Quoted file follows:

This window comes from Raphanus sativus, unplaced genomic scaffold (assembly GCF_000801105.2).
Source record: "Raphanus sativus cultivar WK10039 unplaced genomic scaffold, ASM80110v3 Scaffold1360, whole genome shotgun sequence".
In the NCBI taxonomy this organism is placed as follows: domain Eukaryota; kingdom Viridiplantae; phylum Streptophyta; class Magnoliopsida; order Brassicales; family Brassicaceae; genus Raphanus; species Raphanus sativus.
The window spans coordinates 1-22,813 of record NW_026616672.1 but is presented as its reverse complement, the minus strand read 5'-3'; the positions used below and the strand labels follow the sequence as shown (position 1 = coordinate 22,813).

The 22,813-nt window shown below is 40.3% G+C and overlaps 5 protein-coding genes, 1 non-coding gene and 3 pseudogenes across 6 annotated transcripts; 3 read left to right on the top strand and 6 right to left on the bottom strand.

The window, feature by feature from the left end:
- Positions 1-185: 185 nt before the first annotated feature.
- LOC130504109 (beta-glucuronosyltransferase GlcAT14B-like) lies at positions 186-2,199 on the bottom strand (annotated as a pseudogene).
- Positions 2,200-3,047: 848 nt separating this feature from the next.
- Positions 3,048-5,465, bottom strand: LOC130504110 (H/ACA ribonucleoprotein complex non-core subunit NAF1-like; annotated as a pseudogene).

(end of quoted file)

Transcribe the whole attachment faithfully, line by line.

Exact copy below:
This window comes from Raphanus sativus, unplaced genomic scaffold (assembly GCF_000801105.2).
Source record: "Raphanus sativus cultivar WK10039 unplaced genomic scaffold, ASM80110v3 Scaffold1360, whole genome shotgun sequence".
In the NCBI taxonomy this organism is placed as follows: domain Eukaryota; kingdom Viridiplantae; phylum Streptophyta; class Magnoliopsida; order Brassicales; family Brassicaceae; genus Raphanus; species Raphanus sativus.
The window spans coordinates 1-22,813 of record NW_026616672.1 but is presented as its reverse complement, the minus strand read 5'-3'; the positions used below and the strand labels follow the sequence as shown (position 1 = coordinate 22,813).

The 22,813-nt window shown below is 40.3% G+C and overlaps 5 protein-coding genes, 1 non-coding gene and 3 pseudogenes across 6 annotated transcripts; 3 read left to right on the top strand and 6 right to left on the bottom strand.

The window, feature by feature from the left end:
- Positions 1-185: 185 nt before the first annotated feature.
- LOC130504109 (beta-glucuronosyltransferase GlcAT14B-like) lies at positions 186-2,199 on the bottom strand (annotated as a pseudogene).
- Positions 2,200-3,047: 848 nt separating this feature from the next.
- Positions 3,048-5,465, bottom strand: LOC130504110 (H/ACA ribonucleoprotein complex non-core subunit NAF1-like; annotated as a pseudogene).